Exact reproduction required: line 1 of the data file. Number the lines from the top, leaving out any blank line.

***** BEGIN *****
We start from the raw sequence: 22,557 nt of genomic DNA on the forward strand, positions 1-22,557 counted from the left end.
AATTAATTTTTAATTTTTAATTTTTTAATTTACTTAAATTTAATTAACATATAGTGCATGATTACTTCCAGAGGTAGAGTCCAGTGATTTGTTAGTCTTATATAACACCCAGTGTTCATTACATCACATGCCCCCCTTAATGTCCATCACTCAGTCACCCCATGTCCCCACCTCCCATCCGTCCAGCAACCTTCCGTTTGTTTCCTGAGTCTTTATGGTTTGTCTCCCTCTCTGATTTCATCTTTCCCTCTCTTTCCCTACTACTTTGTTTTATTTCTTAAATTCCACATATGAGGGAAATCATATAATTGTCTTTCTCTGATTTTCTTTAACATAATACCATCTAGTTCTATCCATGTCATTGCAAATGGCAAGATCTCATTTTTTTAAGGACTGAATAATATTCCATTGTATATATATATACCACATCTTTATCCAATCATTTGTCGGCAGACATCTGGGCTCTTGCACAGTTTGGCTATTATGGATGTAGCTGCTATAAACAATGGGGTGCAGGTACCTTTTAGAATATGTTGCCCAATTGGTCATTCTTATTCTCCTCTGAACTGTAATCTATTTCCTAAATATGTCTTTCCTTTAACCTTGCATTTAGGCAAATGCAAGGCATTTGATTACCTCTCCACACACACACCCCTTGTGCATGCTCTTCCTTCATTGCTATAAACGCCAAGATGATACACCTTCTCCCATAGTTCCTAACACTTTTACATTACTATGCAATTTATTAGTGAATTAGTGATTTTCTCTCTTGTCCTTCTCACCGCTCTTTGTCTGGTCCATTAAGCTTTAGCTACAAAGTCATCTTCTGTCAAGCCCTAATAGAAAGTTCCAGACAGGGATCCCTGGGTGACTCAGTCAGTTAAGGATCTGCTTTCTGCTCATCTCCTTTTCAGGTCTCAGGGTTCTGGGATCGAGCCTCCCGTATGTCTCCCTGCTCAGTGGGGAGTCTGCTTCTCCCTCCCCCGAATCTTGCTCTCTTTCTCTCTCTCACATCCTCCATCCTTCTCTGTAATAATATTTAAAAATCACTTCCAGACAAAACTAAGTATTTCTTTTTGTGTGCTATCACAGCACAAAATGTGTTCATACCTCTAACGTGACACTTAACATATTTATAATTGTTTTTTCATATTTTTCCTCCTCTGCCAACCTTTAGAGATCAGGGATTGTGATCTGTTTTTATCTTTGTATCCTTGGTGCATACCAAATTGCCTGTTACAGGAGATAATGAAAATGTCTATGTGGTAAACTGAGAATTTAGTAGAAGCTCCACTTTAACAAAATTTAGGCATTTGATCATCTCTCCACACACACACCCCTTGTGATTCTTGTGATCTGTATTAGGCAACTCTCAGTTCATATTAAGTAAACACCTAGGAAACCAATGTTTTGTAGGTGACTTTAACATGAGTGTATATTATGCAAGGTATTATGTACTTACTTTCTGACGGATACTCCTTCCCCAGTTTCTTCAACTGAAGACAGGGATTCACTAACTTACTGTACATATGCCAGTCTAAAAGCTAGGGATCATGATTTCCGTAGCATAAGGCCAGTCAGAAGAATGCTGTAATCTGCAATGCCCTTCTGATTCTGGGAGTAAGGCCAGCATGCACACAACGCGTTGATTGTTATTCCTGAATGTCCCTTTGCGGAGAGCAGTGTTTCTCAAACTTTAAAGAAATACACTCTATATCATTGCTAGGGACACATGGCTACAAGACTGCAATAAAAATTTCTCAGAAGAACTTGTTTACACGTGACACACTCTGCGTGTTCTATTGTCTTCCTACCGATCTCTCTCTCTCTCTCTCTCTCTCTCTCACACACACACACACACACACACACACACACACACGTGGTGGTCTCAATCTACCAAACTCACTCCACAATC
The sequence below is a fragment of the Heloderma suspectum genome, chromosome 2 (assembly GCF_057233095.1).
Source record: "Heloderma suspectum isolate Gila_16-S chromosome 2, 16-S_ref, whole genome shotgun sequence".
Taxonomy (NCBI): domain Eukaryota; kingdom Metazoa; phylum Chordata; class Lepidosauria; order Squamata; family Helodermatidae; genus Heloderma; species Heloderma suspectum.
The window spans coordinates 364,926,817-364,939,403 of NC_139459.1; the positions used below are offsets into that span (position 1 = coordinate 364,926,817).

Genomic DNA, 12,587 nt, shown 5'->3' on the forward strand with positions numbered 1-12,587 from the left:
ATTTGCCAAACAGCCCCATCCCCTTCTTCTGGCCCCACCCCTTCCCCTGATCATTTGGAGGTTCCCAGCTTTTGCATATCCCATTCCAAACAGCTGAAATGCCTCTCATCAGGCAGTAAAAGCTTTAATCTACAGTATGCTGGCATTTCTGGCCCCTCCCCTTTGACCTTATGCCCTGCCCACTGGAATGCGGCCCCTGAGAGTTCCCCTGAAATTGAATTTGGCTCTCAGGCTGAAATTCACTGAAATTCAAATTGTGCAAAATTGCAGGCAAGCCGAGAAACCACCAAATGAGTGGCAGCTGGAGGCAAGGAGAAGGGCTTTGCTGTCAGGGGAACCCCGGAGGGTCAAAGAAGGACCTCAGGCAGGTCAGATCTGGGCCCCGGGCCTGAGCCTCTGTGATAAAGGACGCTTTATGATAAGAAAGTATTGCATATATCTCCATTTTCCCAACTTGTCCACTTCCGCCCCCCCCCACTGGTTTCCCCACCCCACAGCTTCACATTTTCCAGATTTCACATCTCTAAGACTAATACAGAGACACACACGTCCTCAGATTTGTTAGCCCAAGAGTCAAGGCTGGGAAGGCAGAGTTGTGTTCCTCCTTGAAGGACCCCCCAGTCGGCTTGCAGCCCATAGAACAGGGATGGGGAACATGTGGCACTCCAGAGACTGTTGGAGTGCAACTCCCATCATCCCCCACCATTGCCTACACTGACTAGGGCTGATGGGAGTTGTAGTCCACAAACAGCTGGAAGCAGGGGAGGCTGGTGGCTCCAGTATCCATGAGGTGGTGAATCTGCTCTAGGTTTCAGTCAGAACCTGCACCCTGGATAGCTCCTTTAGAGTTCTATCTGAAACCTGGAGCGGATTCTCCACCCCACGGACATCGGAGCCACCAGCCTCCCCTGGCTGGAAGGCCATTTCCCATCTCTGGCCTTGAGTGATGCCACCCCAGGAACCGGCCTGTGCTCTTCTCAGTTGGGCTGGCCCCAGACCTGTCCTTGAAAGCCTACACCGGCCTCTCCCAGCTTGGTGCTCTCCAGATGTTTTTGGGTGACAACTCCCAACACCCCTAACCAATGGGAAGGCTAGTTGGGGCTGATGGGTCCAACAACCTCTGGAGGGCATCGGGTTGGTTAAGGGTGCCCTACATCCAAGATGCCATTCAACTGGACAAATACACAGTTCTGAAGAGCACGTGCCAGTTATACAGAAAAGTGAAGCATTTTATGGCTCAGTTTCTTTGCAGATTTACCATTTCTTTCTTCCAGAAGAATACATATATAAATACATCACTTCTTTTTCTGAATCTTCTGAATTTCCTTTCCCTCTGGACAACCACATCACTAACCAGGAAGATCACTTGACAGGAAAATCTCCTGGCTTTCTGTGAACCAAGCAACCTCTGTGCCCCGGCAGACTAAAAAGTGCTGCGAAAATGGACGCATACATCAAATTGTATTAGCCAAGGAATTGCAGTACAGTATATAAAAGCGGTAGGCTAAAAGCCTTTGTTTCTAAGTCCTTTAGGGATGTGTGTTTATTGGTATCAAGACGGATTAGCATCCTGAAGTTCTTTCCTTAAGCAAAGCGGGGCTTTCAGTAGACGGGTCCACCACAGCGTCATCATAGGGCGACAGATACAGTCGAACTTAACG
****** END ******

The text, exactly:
We start from the raw sequence: 22,557 nt of genomic DNA on the forward strand, positions 1-22,557 counted from the left end.